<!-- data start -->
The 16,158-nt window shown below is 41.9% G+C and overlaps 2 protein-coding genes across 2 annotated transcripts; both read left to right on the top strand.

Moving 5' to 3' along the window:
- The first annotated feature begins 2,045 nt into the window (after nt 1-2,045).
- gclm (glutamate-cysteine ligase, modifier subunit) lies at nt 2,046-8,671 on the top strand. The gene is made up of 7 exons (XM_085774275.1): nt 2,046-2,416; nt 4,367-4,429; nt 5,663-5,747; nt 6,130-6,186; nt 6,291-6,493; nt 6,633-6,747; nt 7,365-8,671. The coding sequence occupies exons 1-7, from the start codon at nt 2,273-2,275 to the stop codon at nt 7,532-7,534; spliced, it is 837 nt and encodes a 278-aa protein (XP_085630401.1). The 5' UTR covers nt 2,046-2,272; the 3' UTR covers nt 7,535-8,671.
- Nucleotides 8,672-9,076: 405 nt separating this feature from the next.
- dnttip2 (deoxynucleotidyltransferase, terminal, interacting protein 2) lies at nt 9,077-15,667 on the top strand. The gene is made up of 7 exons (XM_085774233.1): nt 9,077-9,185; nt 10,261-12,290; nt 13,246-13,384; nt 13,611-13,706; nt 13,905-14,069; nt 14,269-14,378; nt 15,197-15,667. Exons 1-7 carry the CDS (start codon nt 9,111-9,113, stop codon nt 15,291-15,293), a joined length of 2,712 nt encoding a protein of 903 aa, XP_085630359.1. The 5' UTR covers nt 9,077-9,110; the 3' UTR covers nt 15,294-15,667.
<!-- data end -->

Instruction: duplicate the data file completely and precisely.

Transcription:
The 16,158-nt window shown below is 41.9% G+C and overlaps 2 protein-coding genes across 2 annotated transcripts; both read left to right on the top strand.

Moving 5' to 3' along the window:
- The first annotated feature begins 2,045 nt into the window (after nt 1-2,045).
- gclm (glutamate-cysteine ligase, modifier subunit) lies at nt 2,046-8,671 on the top strand. The gene is made up of 7 exons (XM_085774275.1): nt 2,046-2,416; nt 4,367-4,429; nt 5,663-5,747; nt 6,130-6,186; nt 6,291-6,493; nt 6,633-6,747; nt 7,365-8,671. The coding sequence occupies exons 1-7, from the start codon at nt 2,273-2,275 to the stop codon at nt 7,532-7,534; spliced, it is 837 nt and encodes a 278-aa protein (XP_085630401.1). The 5' UTR covers nt 2,046-2,272; the 3' UTR covers nt 7,535-8,671.
- Nucleotides 8,672-9,076: 405 nt separating this feature from the next.
- dnttip2 (deoxynucleotidyltransferase, terminal, interacting protein 2) lies at nt 9,077-15,667 on the top strand. The gene is made up of 7 exons (XM_085774233.1): nt 9,077-9,185; nt 10,261-12,290; nt 13,246-13,384; nt 13,611-13,706; nt 13,905-14,069; nt 14,269-14,378; nt 15,197-15,667. Exons 1-7 carry the CDS (start codon nt 9,111-9,113, stop codon nt 15,291-15,293), a joined length of 2,712 nt encoding a protein of 903 aa, XP_085630359.1. The 5' UTR covers nt 9,077-9,110; the 3' UTR covers nt 15,294-15,667.